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Investigators call Soldier’s electrocution “negligent homicide”

The death of a soldier electrocuted while showering at a military facility in Iraq a year ago may be changed from accidental death to negligent homicide.  Army criminal investigators say that KBR, the largest US contractor in Iraq, may have failed to have qualified electricians and plumbers undertaking installation work at military camps.    Up to 18 other deaths of military personnel and contracts have been blamed on faulty wiring or grounding. The installation codes and inspection practices developed in this country over the last 100 years have brought us unparalleled electrical safety, but they require a strict adherence to the rules the industry has developed.  A process in which NEMA, and it's members, have taken a leading role. Our troops in Iraq and Afghanistan spend their days in harms way, they should not have to face danger in their down time.  They deserve the same levels of electrical safety that we enjoy at home. 

 


Posted 01-26-2009 8:33 AM by Gerard Winstanley

Comments

Tom Renoe wrote re: Investigators call Soldier’s electrocution “negligent homicide”
on 03-17-2009 9:41 AM

I spent four years workin in Afghanistan and have personal experience with this problem. Most of my time was spent at remote foward operating bases originally wired by military engineer groups and unqualified soldiers. These bases were wired to the best ability of the soldiers performing the work. We were able to slowly increase the safety of the bases as material and personnell allowed. This process was slowed as 'union' contractors installed and/or upgraded electrical grids using only a single ground rod at the main generator location and none at any of the downstream panels. Further complicating this situation was local forces tying into the grid with 'borrowed' NM cable to power there portion of the base. I have personally removed many 12-2 NM-B from the main lugs of panels of course neither ground nor nuetral were used.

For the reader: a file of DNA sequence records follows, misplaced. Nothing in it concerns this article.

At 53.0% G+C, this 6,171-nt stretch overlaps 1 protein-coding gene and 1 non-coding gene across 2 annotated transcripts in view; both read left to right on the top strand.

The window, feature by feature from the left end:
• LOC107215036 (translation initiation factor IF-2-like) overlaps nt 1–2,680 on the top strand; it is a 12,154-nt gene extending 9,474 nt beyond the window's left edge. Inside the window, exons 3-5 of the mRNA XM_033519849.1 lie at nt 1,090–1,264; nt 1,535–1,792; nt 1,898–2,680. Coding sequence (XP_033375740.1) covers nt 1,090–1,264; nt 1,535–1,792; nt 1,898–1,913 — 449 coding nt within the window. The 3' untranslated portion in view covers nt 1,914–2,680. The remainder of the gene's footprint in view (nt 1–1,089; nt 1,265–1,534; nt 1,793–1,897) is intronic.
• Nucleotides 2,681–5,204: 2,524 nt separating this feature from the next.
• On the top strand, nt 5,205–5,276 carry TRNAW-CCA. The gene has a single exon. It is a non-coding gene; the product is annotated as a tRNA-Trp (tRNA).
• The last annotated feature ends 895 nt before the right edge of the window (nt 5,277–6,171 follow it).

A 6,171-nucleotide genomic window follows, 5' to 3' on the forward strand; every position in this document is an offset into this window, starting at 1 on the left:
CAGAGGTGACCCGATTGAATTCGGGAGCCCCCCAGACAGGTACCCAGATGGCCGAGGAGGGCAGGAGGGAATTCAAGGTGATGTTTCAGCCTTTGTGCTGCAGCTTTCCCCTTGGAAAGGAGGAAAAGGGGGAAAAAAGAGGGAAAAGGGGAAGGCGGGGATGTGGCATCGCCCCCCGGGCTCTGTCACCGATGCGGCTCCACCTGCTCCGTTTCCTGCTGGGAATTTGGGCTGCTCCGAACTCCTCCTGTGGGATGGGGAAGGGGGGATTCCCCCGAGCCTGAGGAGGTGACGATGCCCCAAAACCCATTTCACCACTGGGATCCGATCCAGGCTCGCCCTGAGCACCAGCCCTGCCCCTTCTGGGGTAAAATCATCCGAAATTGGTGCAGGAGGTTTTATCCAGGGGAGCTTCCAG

As the bases are expaned local plumbers install inferior water heaters which are then wired by local electricians. This is compounded by the installation of local 220 Volt ungrounded fluorescent fixtures. When these issues are found it often takes months to obtain "approval" of military oversite personnel before repair can be scheduled.

There is a problem using unqualified 'foreign nationial' plumbers and electricians by KBR. This was as a cost savings measure requested by the customer. Although many are quilified in their home country none of the have experience with grounded electrical system nor do they understand US wiring and NEC requirements.

There is a problem in this area but there are many factors involved. KBR is not the only contractor providing electrical installations and should not be the only one to be held responisble. Local contractors, other US contractors and even the US Army all share in the responsibility of these actions.

Commercial Electrical Contractor wrote re: Investigators call Soldier’s electrocution “negligent homicide”
on 09-16-2009 6:34 AM

As an electrician, I feel so sad on this kind of deaths.

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